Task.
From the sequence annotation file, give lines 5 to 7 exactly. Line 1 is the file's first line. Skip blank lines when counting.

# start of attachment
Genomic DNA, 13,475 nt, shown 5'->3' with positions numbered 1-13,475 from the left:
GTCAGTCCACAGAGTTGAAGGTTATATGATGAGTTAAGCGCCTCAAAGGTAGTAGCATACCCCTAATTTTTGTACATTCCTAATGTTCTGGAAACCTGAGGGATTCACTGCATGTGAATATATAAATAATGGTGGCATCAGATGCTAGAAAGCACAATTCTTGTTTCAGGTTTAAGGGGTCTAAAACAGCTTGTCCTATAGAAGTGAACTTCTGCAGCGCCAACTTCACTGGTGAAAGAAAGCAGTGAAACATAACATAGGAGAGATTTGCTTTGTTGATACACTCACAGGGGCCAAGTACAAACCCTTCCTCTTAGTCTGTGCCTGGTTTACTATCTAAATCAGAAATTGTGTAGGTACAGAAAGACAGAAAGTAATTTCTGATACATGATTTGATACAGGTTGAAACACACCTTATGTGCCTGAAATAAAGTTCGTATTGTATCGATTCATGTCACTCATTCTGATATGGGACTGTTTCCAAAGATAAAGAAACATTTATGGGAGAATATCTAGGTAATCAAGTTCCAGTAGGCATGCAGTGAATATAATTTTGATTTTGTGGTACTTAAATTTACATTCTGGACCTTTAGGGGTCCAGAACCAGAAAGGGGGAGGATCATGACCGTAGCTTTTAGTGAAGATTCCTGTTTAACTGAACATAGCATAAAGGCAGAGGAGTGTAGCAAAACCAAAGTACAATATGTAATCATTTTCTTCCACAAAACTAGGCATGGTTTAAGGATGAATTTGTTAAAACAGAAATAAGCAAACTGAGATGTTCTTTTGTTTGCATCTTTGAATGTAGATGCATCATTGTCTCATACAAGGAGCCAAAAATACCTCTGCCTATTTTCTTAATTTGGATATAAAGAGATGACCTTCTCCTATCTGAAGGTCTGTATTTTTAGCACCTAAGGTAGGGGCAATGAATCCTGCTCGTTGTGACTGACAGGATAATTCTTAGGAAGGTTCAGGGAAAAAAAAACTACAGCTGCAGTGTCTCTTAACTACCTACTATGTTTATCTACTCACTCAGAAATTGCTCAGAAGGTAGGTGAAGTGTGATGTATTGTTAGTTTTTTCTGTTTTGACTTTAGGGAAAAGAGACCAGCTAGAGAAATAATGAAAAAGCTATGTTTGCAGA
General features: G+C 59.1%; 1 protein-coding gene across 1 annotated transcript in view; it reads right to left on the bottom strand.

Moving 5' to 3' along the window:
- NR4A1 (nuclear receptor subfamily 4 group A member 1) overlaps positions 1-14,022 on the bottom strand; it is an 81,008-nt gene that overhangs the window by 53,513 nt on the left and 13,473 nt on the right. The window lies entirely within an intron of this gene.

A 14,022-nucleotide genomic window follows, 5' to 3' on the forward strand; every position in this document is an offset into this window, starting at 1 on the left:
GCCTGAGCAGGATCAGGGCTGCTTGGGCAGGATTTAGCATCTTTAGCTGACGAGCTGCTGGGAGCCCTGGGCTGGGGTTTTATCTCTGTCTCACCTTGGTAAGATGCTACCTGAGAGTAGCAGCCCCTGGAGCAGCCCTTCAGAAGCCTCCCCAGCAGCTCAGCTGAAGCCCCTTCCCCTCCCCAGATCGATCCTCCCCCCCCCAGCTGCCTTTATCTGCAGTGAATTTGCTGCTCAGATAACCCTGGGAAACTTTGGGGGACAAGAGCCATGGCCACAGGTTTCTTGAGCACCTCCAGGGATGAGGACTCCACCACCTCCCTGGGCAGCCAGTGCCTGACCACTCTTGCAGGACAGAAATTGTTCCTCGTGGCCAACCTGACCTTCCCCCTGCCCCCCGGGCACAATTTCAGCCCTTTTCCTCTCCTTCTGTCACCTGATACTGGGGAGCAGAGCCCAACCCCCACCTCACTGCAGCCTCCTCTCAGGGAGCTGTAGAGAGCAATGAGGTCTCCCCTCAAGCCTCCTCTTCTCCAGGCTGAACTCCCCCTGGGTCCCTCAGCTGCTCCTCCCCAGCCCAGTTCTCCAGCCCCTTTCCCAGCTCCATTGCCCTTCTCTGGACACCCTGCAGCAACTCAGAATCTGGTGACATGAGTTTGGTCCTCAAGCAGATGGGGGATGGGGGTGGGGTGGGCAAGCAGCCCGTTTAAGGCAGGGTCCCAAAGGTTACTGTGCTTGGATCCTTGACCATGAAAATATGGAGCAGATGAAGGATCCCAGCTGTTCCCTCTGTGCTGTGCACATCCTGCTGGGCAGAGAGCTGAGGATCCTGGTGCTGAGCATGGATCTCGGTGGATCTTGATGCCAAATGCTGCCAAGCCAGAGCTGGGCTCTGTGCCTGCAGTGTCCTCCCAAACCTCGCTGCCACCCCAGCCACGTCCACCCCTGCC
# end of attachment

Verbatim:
- NR4A1 (nuclear receptor subfamily 4 group A member 1) overlaps positions 1-14,022 on the bottom strand; it is an 81,008-nt gene that overhangs the window by 53,513 nt on the left and 13,473 nt on the right. The window lies entirely within an intron of this gene.

A 14,022-nucleotide genomic window follows, 5' to 3' on the forward strand; every position in this document is an offset into this window, starting at 1 on the left:
GCCTGAGCAGGATCAGGGCTGCTTGGGCAGGATTTAGCATCTTTAGCTGACGAGCTGCTGGGAGCCCTGGGCTGGGGTTTTATCTCTGTCTCACCTTGGTAAGATGCTACCTGAGAGTAGCAGCCCCTGGAGCAGCCCTTCAGAAGCCTCCCCAGCAGCTCAGCTGAAGCCCCTTCCCCTCCCCAGATCGATCCTCCCCCCCCCAGCTGCCTTTATCTGCAGTGAATTTGCTGCTCAGATAACCCTGGGAAACTTTGGGGGACAAGAGCCATGGCCACAGGTTTCTTGAGCACCTCCAGGGATGAGGACTCCACCACCTCCCTGGGCAGCCAGTGCCTGACCACTCTTGCAGGACAGAAATTGTTCCTCGTGGCCAACCTGACCTTCCCCCTGCCCCCCGGGCACAATTTCAGCCCTTTTCCTCTCCTTCTGTCACCTGATACTGGGGAGCAGAGCCCAACCCCCACCTCACTGCAGCCTCCTCTCAGGGAGCTGTAGAGAGCAATGAGGTCTCCCCTCAAGCCTCCTCTTCTCCAGGCTGAACTCCCCCTGGGTCCCTCAGCTGCTCCTCCCCAGCCCAGTTCTCCAGCCCCTTTCCCAGCTCCATTGCCCTTCTCTGGACACCCTGCAGCAACTCAGAATCTGGTGACATGAGTTTGGTCCTCAAGCAGATGGGGGATGGGGGTGGGGTGGGCAAGCAGCCCGTTTAAGGCAGGGTCCCAAAGGTTACTGTGCTTGGATCCTTGACCATGAAAATATGGAGCAGATGAAGGATCCCAGCTGTTCCCTCTGTGCTGTGCACATCCTGCTGGGCAGAGAGCTGAGGATCCTGGTGCTGAGCATGGATCTCGGTGGATCTTGATGCCAAATGCTGCCAAGCCAGAGCTGGGCTCTGTGCCTGCAGTGTCCTCCCAAACCTCGCTGCCACCCCAGCCACGTCCACCCCTGCC